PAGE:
Jean Dawson's "POWER FREAKS" Is a Masterful Collage of Sound and Emotion

Photo: Nico Hernandez

Jean Dawson's music is a targeted endorphin rush. The 23-year-old musical and visual artist creates with a sense of contained chaos, balancing themes of grand empathy for the outsider and cathartic bursts of unrestrained self-confession. His latest single, "POWER FREAKS," takes this balancing act to newfound heights.

"POWER FREAKS" follows the release of "BRUISEBOY," continuing the trend of painting Dawson as an experimental pop purveyor of epic proportions. Opening in disarming fashion, flights of ethereal production bubble to the surface before Dawson extends an olive branch in the form of the repeating line "How many times do I have to say we're not enemies?" However, the sentiment, and in turn the soundscape, quickly evolves to a frenzied contradiction.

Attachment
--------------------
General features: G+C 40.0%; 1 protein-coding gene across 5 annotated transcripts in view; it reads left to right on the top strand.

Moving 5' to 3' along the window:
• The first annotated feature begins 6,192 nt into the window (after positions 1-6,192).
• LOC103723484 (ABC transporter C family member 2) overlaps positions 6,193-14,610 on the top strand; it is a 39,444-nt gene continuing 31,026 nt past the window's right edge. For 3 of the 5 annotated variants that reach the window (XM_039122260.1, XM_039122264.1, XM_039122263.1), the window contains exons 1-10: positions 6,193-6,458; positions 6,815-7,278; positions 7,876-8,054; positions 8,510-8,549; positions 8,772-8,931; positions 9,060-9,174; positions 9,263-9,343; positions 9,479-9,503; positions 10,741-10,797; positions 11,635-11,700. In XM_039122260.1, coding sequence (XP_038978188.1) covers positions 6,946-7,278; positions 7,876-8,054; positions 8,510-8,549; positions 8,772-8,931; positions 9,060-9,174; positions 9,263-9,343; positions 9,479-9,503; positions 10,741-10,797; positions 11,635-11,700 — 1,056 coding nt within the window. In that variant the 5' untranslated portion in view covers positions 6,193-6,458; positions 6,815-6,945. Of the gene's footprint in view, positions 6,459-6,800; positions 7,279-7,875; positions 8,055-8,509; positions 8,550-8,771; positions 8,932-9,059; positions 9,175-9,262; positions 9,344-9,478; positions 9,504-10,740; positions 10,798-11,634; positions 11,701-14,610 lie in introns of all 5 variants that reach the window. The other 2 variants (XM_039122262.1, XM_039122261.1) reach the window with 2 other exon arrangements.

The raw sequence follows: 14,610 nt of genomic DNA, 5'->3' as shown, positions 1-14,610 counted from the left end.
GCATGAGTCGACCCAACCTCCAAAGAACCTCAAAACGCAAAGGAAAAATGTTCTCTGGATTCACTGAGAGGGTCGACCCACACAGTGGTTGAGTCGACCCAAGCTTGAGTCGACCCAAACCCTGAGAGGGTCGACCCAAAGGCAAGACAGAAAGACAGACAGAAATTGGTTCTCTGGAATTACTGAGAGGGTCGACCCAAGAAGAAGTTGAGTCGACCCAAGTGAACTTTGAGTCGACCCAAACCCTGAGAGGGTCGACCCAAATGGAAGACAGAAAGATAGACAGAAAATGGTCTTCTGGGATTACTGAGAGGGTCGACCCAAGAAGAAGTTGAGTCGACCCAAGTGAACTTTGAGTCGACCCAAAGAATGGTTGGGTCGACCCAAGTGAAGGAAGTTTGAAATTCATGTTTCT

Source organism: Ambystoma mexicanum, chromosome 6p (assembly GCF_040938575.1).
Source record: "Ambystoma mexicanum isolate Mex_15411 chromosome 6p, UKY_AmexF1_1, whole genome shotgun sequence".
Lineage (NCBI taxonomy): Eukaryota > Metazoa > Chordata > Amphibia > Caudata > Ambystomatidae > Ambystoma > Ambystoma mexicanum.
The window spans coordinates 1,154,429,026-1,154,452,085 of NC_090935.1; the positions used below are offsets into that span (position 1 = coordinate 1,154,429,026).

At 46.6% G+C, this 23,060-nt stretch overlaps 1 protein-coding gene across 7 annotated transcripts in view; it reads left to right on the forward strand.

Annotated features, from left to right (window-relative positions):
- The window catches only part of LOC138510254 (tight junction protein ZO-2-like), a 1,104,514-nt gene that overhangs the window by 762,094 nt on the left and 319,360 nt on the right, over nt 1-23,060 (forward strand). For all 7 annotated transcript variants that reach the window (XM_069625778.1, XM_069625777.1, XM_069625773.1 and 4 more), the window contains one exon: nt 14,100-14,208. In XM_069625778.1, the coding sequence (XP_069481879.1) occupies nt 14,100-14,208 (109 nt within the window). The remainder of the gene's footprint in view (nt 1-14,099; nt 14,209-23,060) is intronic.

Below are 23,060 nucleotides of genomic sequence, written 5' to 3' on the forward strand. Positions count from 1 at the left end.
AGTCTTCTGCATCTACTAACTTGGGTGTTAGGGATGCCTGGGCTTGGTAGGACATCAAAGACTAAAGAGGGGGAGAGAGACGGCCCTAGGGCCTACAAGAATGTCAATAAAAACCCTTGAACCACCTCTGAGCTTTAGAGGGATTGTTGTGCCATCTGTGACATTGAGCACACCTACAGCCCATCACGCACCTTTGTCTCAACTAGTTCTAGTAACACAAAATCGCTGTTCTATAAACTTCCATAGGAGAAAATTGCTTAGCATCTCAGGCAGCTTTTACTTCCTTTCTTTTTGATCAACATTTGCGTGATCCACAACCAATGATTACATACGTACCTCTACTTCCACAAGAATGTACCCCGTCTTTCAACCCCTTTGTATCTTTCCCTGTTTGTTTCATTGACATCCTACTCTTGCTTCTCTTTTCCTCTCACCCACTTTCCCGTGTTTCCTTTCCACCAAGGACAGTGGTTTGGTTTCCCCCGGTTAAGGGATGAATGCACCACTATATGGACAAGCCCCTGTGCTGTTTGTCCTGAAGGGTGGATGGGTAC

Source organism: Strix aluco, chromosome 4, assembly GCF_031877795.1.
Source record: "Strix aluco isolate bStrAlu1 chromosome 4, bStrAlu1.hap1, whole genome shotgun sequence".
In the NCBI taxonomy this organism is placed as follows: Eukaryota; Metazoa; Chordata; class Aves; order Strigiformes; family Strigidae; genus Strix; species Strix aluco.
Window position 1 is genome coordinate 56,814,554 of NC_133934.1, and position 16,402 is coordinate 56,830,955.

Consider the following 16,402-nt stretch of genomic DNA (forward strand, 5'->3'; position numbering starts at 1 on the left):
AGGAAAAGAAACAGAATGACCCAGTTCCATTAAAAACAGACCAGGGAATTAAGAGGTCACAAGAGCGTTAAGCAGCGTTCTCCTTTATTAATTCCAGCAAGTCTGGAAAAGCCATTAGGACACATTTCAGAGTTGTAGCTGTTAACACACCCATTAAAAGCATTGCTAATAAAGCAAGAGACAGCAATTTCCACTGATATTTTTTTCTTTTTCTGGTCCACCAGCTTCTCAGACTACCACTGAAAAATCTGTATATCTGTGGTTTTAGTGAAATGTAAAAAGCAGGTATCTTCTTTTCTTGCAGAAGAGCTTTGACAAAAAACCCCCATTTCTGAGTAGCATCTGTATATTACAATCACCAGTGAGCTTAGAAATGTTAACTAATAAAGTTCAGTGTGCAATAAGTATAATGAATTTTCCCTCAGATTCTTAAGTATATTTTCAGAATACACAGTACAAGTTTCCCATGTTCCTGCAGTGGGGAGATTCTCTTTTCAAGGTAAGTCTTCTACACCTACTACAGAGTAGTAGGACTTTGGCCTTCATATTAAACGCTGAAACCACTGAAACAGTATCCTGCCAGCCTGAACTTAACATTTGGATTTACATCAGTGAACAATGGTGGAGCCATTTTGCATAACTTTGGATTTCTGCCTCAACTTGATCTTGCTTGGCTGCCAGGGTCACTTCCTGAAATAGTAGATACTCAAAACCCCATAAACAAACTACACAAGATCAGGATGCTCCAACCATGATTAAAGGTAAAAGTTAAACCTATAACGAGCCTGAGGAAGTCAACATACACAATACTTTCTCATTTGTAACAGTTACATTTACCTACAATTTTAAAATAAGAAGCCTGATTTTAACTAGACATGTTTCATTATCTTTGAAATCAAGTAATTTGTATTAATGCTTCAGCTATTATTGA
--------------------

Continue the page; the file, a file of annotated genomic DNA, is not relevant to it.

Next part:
Every space of "POWER FREAKS" is soon pushed to its limit, almost to the point of bursting. Yet, even as new instrumentation, production, and Dawson's own chopped vocals jump in and out of frame, no piece feels out of place or unnecessary. Similar in form to a Jackson Pollock painting, each element is thrown against the wall with a sense of reckless yet controlled abandon, until what is left is a masterful collage of sound and emotional outpouring.

Dawson stakes his claim on making music for "kids like us." The outsider, those who grew up on the border, the kids who only found solace in putting every ounce of themselves into their art. The result is a sound and vision that feels miles ahead of everything else.  

Listen to "POWER FREAKS" below:

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